|Basic InformationMore InformationLatest News|Alcoholics Who Smoke May Face Early Brain AgingMost Americans Say 'No' to Smoking in Their Homes, CarsSchool-Based Smoking Prevention Programs WorkNo Drop in Teens' Use of 'Smokeless' Tobacco'Nonsmoking' Hotel Rooms May Not Fully Protect GuestsWomen Smokers More Likely to Get Colon Cancer Than Men: StudySecondhand Smoke Tied to Lower 'Good' Cholesterol in Teen GirlsKids' Smoking Influences May Change Over TimeSmoking Water Pipes Is Not a Safe Cigarette AlternativeEven Light Smoking Increases Risk of RA Among WomenBrain Stimulation Reduces Smoking CravingsU.S. Supreme Court Rejects Challenge to New Cigarette LabelingSmoking Bans in Public Housing Could Save Dollars, Lives: CDCTo Stop Smoking, Teens Should Start MovingSmoking Raises Asbestos Workers' Cancer Risk, Study SaysSmoking on Waking Increases Risk of Lung and Oral CancersSmoking Worsens Outcomes With Advanced Colon CancerMost Doctors Don't Help Lung Cancer Patients Quit Smoking: SurveyFDA Gives Nod to Longer Use of Nicotine Patch, GumCDC Launches New Graphic Antismoking AdsGenes May Dictate Teens' Susceptibility to Heavy SmokingU.S. Abandons Effort to Place Graphic Labeling on CigarettesPeople With Mental Illness Make Up Large Share of U.S SmokersHealth Tip: Stay Busy When Quitting SmokingQuitting Cigarettes Cuts Heart Risks, Even If You Gain WeightSecondhand Smoke Linked to Early Heart Disease, Study FindsOne in Five U.S. Smokers Has Tried an 'E-Cigarette'More Evidence That Smoking Raises Breast Cancer RiskYouth Smoking, Obesity May Lead to Early DeathDrinking Can Derail Women's Efforts to Quit SmokingSmoking Rates Much Higher Among the Mentally Ill: CDCSmoking Still Takes a Heavy Toll in U.S., CDC FindsQuitting Smoking Before Cancer Surgery Best, Study FindsSmoking Cuts Life Expectancy by More Than 10 YearsWomen's Smoking Deaths at All-Time High in U.S.Many Americans Back Nicotine Restrictions in Cigarettes: SurveyPictures Speak Louder Than Words on Cigarette LabelingHeavy Smoking May Raise Odds for Lethal Bladder CancerMost Teens Support Tough Smoking Bans: SurveyHealth Tip: Talk to Kids About SmokingRecent Ex-Smokers May Fare Worse After Heart Bypass: StudyDrug May Help Women Who Quit Smoking Avoid Weight GainSecondhand Smoke Affects Many Living in Multiunit HousingSmoking Deadlier For HIV Patients Than Virus Itself: StudyMillions of Nonsmokers Exposed to Smoke From Neighbors' Apartments: ReportPricey Cigarettes, Strict Schools Help Curb Teen SmokingStop-Smoking Drug Chantix May Carry Heart Risks, FDA WarnsAny Amount of Smoking Ups Sudden Cardiac Death in WomenEven Light Smoking Boosts Women's Risk of Sudden Heart Death: StudyU.S. Task Force Urges Docs to Counsel Kids Against SmokingQuestions and AnswersLinksBook Reviews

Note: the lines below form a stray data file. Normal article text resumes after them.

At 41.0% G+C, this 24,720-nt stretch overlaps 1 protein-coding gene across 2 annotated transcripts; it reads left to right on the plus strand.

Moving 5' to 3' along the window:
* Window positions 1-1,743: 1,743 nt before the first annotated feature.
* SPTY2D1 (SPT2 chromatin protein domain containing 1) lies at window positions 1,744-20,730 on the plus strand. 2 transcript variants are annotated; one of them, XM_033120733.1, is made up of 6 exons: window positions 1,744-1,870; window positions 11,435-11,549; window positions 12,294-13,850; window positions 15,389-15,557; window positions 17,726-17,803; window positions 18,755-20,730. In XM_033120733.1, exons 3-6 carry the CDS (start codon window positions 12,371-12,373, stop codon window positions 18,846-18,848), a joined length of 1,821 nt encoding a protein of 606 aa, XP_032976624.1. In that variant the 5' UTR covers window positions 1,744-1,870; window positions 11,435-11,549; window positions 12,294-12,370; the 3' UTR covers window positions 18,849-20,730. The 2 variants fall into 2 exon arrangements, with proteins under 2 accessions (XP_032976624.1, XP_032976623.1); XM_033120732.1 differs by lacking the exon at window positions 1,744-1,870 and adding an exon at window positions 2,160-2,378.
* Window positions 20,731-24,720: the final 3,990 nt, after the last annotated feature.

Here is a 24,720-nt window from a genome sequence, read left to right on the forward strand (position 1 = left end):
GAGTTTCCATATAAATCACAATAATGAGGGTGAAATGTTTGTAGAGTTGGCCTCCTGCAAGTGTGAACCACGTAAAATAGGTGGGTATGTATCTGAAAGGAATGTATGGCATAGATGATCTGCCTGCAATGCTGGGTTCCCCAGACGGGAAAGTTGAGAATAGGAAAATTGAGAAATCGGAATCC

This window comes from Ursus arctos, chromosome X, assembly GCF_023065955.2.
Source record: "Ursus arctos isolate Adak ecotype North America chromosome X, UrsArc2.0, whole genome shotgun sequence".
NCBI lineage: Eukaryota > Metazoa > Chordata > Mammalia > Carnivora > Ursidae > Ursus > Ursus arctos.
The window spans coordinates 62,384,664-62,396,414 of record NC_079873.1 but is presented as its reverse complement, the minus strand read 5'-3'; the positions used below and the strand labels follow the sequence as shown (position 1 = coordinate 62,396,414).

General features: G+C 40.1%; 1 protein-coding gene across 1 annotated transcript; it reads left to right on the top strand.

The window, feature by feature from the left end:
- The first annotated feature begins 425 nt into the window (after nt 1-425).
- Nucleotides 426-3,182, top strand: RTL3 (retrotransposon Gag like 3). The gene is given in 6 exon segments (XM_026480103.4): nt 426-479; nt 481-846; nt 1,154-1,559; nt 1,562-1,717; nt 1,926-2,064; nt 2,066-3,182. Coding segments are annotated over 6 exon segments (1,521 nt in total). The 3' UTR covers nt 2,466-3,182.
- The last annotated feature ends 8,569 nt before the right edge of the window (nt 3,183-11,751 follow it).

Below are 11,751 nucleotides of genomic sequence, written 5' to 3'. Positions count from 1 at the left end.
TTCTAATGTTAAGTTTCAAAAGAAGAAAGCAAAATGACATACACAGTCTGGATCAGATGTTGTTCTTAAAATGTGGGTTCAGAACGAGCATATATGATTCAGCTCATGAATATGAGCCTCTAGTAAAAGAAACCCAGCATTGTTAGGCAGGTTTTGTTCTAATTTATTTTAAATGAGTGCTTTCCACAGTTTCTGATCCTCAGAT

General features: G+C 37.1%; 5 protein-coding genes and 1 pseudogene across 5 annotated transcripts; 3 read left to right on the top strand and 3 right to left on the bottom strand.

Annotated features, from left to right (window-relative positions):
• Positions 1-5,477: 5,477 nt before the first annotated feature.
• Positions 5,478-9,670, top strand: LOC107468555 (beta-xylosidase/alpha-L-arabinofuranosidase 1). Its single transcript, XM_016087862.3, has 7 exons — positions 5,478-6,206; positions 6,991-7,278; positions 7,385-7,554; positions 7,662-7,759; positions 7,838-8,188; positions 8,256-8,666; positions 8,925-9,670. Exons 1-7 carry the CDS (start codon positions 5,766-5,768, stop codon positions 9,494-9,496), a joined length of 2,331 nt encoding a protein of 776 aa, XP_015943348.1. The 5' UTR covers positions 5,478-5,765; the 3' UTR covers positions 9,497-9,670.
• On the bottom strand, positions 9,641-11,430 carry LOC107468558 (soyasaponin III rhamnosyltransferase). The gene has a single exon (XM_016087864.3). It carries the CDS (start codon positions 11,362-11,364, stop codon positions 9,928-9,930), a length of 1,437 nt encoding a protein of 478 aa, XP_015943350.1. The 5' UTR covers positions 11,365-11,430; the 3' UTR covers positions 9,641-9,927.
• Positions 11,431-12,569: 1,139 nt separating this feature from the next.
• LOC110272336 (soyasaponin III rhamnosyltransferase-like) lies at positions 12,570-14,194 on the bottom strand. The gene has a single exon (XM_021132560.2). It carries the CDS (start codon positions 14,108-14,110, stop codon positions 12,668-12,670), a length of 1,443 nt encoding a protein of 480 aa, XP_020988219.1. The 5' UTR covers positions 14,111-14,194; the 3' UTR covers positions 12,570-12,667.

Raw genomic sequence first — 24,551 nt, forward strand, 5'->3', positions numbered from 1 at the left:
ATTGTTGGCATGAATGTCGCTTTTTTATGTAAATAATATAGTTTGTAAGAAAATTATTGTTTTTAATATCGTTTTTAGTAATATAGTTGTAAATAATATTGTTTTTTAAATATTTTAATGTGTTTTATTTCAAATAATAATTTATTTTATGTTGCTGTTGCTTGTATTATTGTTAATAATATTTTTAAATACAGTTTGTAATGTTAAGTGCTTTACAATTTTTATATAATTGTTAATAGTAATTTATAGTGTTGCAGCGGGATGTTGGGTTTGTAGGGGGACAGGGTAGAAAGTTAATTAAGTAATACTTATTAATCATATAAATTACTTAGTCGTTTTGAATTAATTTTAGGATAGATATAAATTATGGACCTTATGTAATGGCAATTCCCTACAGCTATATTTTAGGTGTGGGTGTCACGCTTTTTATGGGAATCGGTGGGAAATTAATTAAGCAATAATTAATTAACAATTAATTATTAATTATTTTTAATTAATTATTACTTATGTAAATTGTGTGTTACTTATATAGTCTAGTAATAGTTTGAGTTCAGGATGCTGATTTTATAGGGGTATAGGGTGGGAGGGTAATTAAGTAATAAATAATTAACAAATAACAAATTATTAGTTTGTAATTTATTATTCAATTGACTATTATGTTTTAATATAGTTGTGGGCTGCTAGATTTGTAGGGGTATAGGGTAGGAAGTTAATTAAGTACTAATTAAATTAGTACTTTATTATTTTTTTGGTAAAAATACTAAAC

Graphic Cig Pack Labels Make Smokers Think, Study Finds
by -- Robert Preidt
Updated: Jun 15th 2012
FRIDAY, June 15 (HealthDay News) -- Graphic warning labels on cigarette packages boost the likelihood that people will think about the health risks associated with smoking, a new study has found.
The study included 200 current smokers who were randomly selected to view either a text-only warning label such as those used in the United States since 1985, or a graphic warning label that included an image of a hospitalized patient on a ventilator and a written warning with larger text. The graphic label was similar to what the U.S. Food and Drug Administration is proposing be adopted in the United States.
After viewing the warning labels, the participants were asked to rewrite the text from memory in order to see how well they recalled the information. There was a significant difference between the two groups in their levels of correct recall -- 83 percent for the graphic-label group and 50 percent for the text-only group.
The study also found that the quicker a smoker looked at the large text in the graphic warning, and the longer they viewed the graphic image, the more likely they were to recall the information correctly, said the researchers at the Perelman School of Medicine at the University of Pennsylvania.
The study was released online June 15, in advance of publication in an upcoming print issue of the American Journal of Preventive Medicine.
The findings suggest that drawing attention to the warning label can improve the recall of information and increase the chances that smokers will think about the risks of smoking, the researchers said.
"In addition to showing the value of adding a graphic warning label, this research also provides valuable insight into how the warning labels may be effective, which may serve to create more-effective warning labels in the future," study lead author Andrew Strasser, an associate professor in the psychiatry department, said in a Penn Medicine news release.
"We're hopeful that once the graphic warning labels are implemented, we will be able to make great strides in helping people to be better informed about their risks, and to convince them to quit smoking," he added.
The American Cancer Society offers a guide to quitting smoking.
This article: Copyright © 2012 HealthDay. All rights reserved.